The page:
Prusa i3 Mk3 - Top layer wrinkles (not on buildplate)



Recently started using my kit Prusa I3 Mk3 and noticed that with large horizontal surfaces a wrinkling pattern is emerging.

As you can see in the image the wrinkles seem to run parallel, the surface is 10 mm above the build plate with all bridges fully supported.

Has anyone seen this before? All other areas seem to be doing well.

This print uses PLA filament @ 235 °C hotend temperature and clearly shows a wrinkled pattern on the top layer

Print showing wrinkled top layer print issue

If it helps, I haven't changed the settings from the normal Prusa Slic3r 0.15 profile.

The problem reduced to an acceptable level by reducing the temperature to 205 °C but keeping the fan speed 100 %, I am printing PLA. I might reduce the fan speed if I feel troubled by the result.

Paul V

Posted 2019-03-01T08:02:50.363

Reputation: 75

2Hi and welcome to 3D Printing.SE! Please share some print temperature and cooling fan settings, this definitely sounds like a too hot nozzle/too much fan cooling issue. – 0scar – 2019-03-01T09:26:04.403

how many top layers do you use? – Trish – 2019-03-01T16:17:14.323

Hi Oscar, so your solutions seem to have fixed the issue, thank you very much. The temperature was set at 215 degrees C and I reduced it to 205. – Paul V – 2019-03-04T08:27:42.023

1@PaulV What was the bed temperature and fan rpm setting when you had the defect? And which material are you printing, PLA? Please update the answer by [edit], thanks! With an updated question, it has much more value for other to use as a reference or for troubleshooting. – 0scar – 2019-03-05T08:24:49.720

3 close votes? Does anyone want to admit to why? – Sean Houlihane – 2019-03-08T14:26:13.470

@SeanHoulihane it is the custom troubleshooting close afaict, so it might be because of terse information on the actual problem? – Trish – 2019-03-09T22:21:20.587

First try printing a head test tower for your PLA, because I have really good experience by using just 195 to 200°C (also colleges of mine) . How much infill do you use? Did you exactly measure the PLA filament? Did this also happend with other PLA filaments (also from other brands)? Is the nozzle in good shape? Do you use a flow of over 100% for this part of the print? – Horitsu – 2019-03-12T05:37:52.920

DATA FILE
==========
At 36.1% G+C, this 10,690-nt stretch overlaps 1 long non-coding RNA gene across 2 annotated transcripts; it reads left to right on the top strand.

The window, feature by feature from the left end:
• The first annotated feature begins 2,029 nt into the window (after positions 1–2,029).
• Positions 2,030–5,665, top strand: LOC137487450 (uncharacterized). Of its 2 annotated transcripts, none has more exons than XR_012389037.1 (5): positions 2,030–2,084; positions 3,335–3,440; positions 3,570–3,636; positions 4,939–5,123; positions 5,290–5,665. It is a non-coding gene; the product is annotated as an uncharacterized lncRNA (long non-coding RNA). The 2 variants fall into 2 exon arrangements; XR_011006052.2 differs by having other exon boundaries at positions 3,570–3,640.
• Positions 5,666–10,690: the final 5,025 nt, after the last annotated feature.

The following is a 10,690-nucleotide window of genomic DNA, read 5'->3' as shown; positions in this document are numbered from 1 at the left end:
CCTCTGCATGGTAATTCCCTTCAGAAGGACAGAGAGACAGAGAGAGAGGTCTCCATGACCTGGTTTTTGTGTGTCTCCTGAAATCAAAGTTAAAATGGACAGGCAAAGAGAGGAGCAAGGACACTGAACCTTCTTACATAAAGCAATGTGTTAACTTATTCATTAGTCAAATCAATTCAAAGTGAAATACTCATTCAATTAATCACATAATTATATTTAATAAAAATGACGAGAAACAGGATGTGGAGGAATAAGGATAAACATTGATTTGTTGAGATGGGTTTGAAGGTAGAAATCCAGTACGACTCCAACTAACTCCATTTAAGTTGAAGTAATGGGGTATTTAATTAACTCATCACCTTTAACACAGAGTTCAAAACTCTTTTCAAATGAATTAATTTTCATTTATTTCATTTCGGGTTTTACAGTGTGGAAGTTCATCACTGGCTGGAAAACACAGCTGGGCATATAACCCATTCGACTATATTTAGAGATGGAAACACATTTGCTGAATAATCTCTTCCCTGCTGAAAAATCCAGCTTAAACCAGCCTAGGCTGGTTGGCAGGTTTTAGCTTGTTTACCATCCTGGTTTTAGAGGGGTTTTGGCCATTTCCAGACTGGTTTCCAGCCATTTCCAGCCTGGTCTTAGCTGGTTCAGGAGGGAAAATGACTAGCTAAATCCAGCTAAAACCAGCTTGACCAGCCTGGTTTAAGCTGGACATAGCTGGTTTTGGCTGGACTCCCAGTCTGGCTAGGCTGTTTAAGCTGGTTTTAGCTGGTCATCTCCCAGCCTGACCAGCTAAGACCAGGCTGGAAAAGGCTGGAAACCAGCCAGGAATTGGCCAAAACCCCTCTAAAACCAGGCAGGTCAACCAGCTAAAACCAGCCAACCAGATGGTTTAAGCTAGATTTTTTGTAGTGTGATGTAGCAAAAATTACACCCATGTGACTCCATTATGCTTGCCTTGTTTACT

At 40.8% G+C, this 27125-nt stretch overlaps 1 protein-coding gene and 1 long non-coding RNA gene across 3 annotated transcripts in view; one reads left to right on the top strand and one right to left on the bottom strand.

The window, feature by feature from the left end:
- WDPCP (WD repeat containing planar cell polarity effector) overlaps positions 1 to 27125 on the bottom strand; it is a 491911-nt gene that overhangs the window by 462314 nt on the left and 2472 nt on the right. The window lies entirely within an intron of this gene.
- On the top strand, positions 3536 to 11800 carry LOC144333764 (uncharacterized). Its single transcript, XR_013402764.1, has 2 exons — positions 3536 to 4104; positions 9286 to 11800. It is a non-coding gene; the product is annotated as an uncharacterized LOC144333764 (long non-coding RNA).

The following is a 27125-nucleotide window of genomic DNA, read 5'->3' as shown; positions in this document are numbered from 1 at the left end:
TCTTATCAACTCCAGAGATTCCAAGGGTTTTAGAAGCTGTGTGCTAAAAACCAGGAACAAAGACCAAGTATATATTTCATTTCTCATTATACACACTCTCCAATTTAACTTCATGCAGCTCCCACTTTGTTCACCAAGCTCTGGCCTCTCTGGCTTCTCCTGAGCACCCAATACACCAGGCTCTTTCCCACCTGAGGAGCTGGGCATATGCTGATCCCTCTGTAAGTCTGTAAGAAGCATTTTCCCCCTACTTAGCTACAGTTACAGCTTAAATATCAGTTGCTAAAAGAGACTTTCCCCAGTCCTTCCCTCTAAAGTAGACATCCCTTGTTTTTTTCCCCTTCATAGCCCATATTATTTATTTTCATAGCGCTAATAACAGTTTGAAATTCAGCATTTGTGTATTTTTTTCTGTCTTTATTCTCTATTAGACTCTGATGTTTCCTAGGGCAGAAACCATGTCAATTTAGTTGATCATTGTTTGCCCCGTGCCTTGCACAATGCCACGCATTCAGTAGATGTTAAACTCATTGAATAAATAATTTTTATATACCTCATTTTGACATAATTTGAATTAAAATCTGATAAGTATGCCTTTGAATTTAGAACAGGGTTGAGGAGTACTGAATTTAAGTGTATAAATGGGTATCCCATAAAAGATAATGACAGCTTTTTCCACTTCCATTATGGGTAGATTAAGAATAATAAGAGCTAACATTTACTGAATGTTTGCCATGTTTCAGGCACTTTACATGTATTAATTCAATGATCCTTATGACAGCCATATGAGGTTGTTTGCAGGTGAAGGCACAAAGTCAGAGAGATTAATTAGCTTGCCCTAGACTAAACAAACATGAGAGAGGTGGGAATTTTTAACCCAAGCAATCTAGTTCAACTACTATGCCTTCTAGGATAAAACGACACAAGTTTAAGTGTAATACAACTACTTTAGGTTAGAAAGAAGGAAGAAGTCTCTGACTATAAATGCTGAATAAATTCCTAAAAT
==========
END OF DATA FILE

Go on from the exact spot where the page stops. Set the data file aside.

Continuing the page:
Hi, thank you for your comments. The problem was solved by reducing the temperature to 205deg., I kept the fan speed at 100% as is standard in the Prusa Slic3r settings. :)

Thank you for all your comments and help, but as you might have noticed I marked the answer from Oscar below as the solution. – Paul V – 2019-03-13T07:41:37.043



Waves in printed surfaces with FFF are observed at either the bottom layer (common) or the top layer (less common).

Waves in bottom layer

Rippling/wave generation/wrinkling is a common problem for first layer to occur and has a direct relation to the print nozzle to bed distance; a too short of a distance or over-extrusion can lead to this effect. However, this effect is less commonly observed in top layer finishes. Bottom layer waves are described in more detail in this answer.

Waves in top layer

I have seen this defect before. It is caused by a combination of incorrect hotend temperature and print cooling fan settings. Please reduce the hotend temperature and reduce the fan cooling. The image below clearly shows the differences of such measures.

Solving waves in top layer of print


Posted 2019-03-01T08:02:50.363

Reputation: 25 570

I thought there was an answer which described the mechanism for these waves (talking about the first layer), but I can't find it. I'd be interested if you can expand on the process - unless you're suggesting that first and top layer effects have a different process? Edit : just found it:

– Sean Houlihane – 2019-03-08T14:19:15.157


Might just be that you are bridging without collapsing but still have some visible sag. Things to try:

1) increase the support/infil density. If slic3r has a configurable setting like Cura does, you only need to increase the density for the last couple mm prior to the top layer.

2) increase the top plate thickness (number of extruded layers). This often allows the first extruded layer to sag, but the final layer or two to be quite flat.

Carl Witthoft

Posted 2019-03-01T08:02:50.363

Reputation: 2 918

1I usually use 5 top layers and get most often a decent surface, if I need it really well, I pack 6. – Trish – 2019-03-01T16:18:06.293

Hi, the infill is 20% and the whole surface is supported (even the bridges) I was able to recreate the problem on a small 30 minute print, reducing the temperature to 205 degrees C seems to help. Now getting into trouble with bed adhesion but the wrinkles on the small test are gone :) – Paul V – 2019-03-04T08:26:37.613